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A-1 Rating for Reissued Redevelopment Bonds : * Finances: Anaheim agency's offering will raise about $12 million for capital improvements. The high ranking was a result of solid tax base in 2 areas that virtually guaranteed repayment to bondholders.

March 07, 1992|JAMES M. GOMEZ | TIMES STAFF WRITER

ANAHEIM — Moody's Investors Service said Friday it has assigned its highest rating to $135 million in tax allocation revenue bonds soon to be reissued by the city's Redevelopment Agency, which is taking advantage of low interest rates to raise capital.

The reissuance of the bonds, most of which were initially sold in 1988, will raise about $12 million to be used for capital improvements, Anaheim Finance Director George P. Ferrone said. The old bonds will be recalled when the new issue is marketed, possibly within the next two weeks.

"It really is very good news," Ferrone said about the favorable rating. "We were pleasantly surprised. We knew we would reissue them, but we didn't know we'd get such a high rating."

Those electing to roll over their old bonds to this offer will see a drop in yield. The Redevelopment Agency will benefit from the offering by a drop in the interest it pays, from 8.1% to 6.5%, Redevelopment Agency Director Elisa Stipkovich said.

Barbara Flickinger, vice president-manager for Moody's Investors Services in New York, said that the A-1 rating, the highest rating given to tax allocation bonds issued by redevelopment agencies in California, was given because of a solid tax base in two redevelopment areas that virtually guaranteed repayment to bondholders.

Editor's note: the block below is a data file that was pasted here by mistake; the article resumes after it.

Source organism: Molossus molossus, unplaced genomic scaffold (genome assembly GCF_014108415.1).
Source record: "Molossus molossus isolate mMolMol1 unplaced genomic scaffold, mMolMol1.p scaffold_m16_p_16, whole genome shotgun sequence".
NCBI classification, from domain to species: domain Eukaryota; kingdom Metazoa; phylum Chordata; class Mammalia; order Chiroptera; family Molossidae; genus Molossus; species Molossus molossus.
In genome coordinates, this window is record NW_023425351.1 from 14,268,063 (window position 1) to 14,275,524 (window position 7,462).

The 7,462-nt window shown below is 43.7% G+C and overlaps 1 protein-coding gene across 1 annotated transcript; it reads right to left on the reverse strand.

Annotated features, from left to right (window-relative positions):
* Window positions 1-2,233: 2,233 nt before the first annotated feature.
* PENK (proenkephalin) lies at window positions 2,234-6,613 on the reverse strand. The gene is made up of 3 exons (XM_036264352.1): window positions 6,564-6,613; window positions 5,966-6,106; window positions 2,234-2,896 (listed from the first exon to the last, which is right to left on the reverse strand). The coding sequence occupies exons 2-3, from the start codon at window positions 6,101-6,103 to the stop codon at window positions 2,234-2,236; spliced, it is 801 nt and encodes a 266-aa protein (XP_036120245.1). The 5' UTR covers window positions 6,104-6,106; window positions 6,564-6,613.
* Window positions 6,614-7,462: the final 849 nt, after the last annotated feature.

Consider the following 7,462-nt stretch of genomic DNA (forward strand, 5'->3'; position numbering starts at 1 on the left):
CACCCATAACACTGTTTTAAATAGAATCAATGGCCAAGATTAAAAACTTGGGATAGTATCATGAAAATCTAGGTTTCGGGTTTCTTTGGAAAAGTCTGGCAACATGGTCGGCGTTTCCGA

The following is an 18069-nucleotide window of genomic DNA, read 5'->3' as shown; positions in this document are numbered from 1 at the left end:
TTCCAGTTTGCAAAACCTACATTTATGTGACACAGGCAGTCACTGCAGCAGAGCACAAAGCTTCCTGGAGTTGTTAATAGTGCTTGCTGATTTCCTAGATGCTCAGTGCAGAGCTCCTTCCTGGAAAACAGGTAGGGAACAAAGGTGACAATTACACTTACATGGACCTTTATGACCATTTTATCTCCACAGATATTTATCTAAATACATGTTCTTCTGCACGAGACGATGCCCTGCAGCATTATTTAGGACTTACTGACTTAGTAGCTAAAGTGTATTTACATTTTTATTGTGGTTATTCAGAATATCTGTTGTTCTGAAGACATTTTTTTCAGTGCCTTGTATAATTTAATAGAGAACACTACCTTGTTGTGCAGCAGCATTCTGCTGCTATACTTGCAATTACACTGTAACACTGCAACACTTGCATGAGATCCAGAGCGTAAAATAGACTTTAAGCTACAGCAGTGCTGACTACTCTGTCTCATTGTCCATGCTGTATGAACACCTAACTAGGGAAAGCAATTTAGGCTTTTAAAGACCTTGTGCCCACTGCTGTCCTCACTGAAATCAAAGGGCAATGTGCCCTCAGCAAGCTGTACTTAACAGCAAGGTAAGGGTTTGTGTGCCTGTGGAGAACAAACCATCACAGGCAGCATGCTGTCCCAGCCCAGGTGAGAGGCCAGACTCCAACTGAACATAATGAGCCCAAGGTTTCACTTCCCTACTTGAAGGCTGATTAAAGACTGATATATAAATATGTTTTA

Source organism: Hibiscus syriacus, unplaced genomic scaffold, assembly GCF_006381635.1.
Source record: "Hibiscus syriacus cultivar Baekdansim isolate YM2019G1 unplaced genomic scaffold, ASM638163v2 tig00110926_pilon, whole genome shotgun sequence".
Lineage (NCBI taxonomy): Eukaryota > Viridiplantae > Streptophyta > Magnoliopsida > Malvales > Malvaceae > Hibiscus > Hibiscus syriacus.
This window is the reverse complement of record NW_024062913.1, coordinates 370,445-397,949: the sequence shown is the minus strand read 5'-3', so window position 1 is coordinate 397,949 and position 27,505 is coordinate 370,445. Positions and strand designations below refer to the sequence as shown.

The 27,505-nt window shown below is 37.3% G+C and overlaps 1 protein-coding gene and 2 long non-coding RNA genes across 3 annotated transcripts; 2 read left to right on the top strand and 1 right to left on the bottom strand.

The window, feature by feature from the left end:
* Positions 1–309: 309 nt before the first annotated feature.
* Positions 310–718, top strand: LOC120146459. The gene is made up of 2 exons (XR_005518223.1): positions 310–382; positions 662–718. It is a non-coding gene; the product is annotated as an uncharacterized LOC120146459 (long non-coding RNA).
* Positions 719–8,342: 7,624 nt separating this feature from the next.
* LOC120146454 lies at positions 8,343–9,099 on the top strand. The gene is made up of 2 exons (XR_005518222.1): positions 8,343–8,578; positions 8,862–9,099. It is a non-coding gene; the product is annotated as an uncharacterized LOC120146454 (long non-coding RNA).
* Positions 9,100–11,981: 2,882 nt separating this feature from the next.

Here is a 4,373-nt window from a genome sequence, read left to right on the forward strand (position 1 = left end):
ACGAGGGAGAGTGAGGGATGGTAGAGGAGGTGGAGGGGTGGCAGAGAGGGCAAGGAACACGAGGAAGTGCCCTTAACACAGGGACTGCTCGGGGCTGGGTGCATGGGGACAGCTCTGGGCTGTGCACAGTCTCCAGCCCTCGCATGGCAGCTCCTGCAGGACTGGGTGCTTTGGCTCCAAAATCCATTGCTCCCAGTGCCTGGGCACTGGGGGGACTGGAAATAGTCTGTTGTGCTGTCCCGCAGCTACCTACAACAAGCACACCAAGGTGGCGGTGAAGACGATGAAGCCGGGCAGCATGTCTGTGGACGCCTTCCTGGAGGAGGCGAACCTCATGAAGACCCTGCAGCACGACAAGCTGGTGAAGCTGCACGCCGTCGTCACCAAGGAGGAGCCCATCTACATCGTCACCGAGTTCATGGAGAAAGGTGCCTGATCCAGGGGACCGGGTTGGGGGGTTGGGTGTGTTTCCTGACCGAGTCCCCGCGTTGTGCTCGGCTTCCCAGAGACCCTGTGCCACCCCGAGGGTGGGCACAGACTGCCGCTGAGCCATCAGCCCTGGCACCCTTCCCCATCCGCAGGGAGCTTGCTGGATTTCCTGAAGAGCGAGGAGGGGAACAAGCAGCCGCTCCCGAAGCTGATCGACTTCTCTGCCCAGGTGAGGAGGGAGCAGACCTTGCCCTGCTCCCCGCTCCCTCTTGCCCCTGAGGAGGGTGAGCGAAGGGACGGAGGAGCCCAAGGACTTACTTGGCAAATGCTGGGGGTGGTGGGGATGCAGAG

Currently, no other such bond issue by a redevelopment agency has a similar rating, Flickinger said.

Included in the redevelopment zone is Rockwell International Corp., which "represents a significant portion of the project area's taxable base," Flickinger said, adding that tax revenue has grown by an average of 5.7% per year.

"There's been a lot of major, high-quality development" since the redevelopment zone was created in 1973, Flickinger said.

The bond issue is "a way to pay off the old debt and take a lower debt," Flickinger said. "It's really just a refinancing."

The new bonds will be secured by tax revenue on 2,655 acres of redevelopment land. About 200 acres of that is in the downtown area and 94 of the remaining 2,455 acres in north Anaheim is vacant land, according to a Moody's Services analysis.

Stipkovich noted that the financial strength of the downtown redevelopment zone, called Downtown Project Alpha, was given a boost in recent years with construction of the Koll Anaheim Center. The center includes a Pacific Bell office building and a nearby retail center.

The estimated $12 million to be raised in the reissue will go toward capital improvements within the redevelopment areas, Stipkovich said. The agency is also required to set aside 20% of revenue for low- and moderate-income housing.

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